Article

Optimal Foraging

David W. Stephens

in Ecology

ISBN: 9780199830060
Published online May 2012 | | DOI: http://dx.doi.org/10.1093/obo/9780199830060-0057
Optimal Foraging

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  • Applied Ecology (Environmental Science)
  • Ecology and Conservation
  • Plant Ecology
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All organisms face problems of resource acquisition, and in the broadest sense foraging theory is an attempt to make generalizations about the processes associated with resource acquisition. In theory, resource acquisition is a very general problem, but in practice foraging theory is closely linked to the study of animals and their behavior, since feeding—acquiring the tissue of living things to consume—is, after all, a defining property of animals. Optimal foraging models take an adaptationist perspective in the sense that they ask which strategy among a given “feasible” set will lead to the highest evolutionary fitness, and in making these calculations, students of foraging often use the mathematical tools of optimization. The first optimal foraging models appeared in the late 1960s and 1970s. Most of those that we now see as the “classic foraging models” date to this time. The subfield of foraging has a split personality. The early pioneers in the field (Charnov, Orians, MacArthur, Pianka, Parker) clearly saw themselves as ecologists, and they were motivated by the idea that an understanding of predator behavior would lead to a broader understanding of ecological phenomena such as the distribution and abundance of both prey and predators. Yet, modern foraging theory is more closely allied to behavioral ecology, which seeks to predict behavior in ecological contexts. Foraging theory has influenced disciplines far afield from ecology or even biology, including anthropology, economics, computer science, robotics, neuroscience, psychology, cognitive science, and marketing.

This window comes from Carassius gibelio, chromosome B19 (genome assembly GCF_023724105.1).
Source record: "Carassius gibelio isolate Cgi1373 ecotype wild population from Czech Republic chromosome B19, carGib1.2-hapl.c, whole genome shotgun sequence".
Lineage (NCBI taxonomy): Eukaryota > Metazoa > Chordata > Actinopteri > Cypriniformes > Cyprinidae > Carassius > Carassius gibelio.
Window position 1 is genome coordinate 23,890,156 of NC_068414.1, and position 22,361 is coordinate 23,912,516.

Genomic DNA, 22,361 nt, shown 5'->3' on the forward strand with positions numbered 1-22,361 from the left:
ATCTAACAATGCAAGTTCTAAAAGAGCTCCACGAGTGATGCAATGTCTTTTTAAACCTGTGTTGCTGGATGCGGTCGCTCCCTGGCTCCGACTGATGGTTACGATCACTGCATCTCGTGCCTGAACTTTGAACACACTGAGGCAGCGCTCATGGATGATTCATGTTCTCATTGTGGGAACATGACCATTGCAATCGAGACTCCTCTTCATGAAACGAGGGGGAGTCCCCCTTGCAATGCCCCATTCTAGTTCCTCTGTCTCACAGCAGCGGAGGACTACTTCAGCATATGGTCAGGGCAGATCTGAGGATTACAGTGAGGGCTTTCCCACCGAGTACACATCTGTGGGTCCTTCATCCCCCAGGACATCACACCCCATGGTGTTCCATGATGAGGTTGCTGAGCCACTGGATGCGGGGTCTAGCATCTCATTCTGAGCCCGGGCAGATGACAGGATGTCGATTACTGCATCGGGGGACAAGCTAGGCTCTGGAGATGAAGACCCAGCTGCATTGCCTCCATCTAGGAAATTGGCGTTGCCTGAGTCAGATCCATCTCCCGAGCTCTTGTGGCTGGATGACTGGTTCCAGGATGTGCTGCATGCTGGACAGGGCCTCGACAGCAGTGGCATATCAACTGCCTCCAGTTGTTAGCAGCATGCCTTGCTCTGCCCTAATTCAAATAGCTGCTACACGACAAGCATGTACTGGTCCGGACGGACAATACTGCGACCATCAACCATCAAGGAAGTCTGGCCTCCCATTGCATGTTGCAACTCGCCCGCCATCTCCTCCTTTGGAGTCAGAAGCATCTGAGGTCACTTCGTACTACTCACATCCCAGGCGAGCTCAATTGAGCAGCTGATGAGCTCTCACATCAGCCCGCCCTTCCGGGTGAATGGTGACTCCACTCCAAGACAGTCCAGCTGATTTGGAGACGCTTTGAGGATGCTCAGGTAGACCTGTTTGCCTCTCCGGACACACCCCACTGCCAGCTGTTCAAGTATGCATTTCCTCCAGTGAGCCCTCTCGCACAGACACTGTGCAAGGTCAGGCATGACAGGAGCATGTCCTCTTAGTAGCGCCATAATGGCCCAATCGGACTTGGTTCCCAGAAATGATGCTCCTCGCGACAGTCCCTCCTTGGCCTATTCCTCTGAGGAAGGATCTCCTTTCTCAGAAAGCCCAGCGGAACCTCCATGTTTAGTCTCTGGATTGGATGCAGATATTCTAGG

Article.  10743 words. 

Subjects: Applied Ecology (Environmental Science) ; Ecology and Conservation ; Plant Ecology ; Zoology and Animal Sciences

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